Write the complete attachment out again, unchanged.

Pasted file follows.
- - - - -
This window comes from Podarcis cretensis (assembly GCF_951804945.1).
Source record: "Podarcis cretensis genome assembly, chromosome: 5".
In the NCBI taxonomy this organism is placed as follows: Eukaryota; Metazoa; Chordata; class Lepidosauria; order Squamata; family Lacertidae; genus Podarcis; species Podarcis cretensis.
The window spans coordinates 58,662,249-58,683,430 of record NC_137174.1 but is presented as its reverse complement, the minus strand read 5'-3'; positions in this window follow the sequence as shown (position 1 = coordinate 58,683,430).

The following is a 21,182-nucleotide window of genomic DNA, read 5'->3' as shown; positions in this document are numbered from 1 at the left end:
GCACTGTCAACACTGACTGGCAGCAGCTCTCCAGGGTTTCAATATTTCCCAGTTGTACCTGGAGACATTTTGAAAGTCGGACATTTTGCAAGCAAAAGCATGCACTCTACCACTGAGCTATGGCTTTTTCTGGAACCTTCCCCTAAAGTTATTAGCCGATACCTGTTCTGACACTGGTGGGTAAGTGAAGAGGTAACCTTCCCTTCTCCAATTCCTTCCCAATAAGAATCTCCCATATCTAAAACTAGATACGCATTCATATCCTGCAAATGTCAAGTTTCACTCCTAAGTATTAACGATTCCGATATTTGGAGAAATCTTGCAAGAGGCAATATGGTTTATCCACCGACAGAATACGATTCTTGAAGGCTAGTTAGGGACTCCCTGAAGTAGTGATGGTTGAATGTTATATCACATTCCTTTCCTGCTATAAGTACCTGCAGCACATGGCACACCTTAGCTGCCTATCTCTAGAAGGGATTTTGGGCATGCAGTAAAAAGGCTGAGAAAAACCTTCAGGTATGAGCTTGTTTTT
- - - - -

This window comes from Podarcis cretensis (assembly GCF_951804945.1).
Source record: "Podarcis cretensis genome assembly, chromosome: 5".
In the NCBI taxonomy this organism is placed as follows: Eukaryota; Metazoa; Chordata; class Lepidosauria; order Squamata; family Lacertidae; genus Podarcis; species Podarcis cretensis.
The window spans coordinates 58,662,249-58,683,430 of record NC_137174.1 but is presented as its reverse complement, the minus strand read 5'-3'; positions in this window follow the sequence as shown (position 1 = coordinate 58,683,430).

The following is a 21,182-nucleotide window of genomic DNA, read 5'->3' as shown; positions in this document are numbered from 1 at the left end:
GCACTGTCAACACTGACTGGCAGCAGCTCTCCAGGGTTTCAATATTTCCCAGTTGTACCTGGAGACATTTTGAAAGTCGGACATTTTGCAAGCAAAAGCATGCACTCTACCACTGAGCTATGGCTTTTTCTGGAACCTTCCCCTAAAGTTATTAGCCGATACCTGTTCTGACACTGGTGGGTAAGTGAAGAGGTAACCTTCCCTTCTCCAATTCCTTCCCAATAAGAATCTCCCATATCTAAAACTAGATACGCATTCATATCCTGCAAATGTCAAGTTTCACTCCTAAGTATTAACGATTCCGATATTTGGAGAAATCTTGCAAGAGGCAATATGGTTTATCCACCGACAGAATACGATTCTTGAAGGCTAGTTAGGGACTCCCTGAAGTAGTGATGGTTGAATGTTATATCACATTCCTTTCCTGCTATAAGTACCTGCAGCACATGGCACACCTTAGCTGCCTATCTCTAGAAGGGATTTTGGGCATGCAGTAAAAAGGCTGAGAAAAACCTTCAGGTATGAGCTTGTTTTT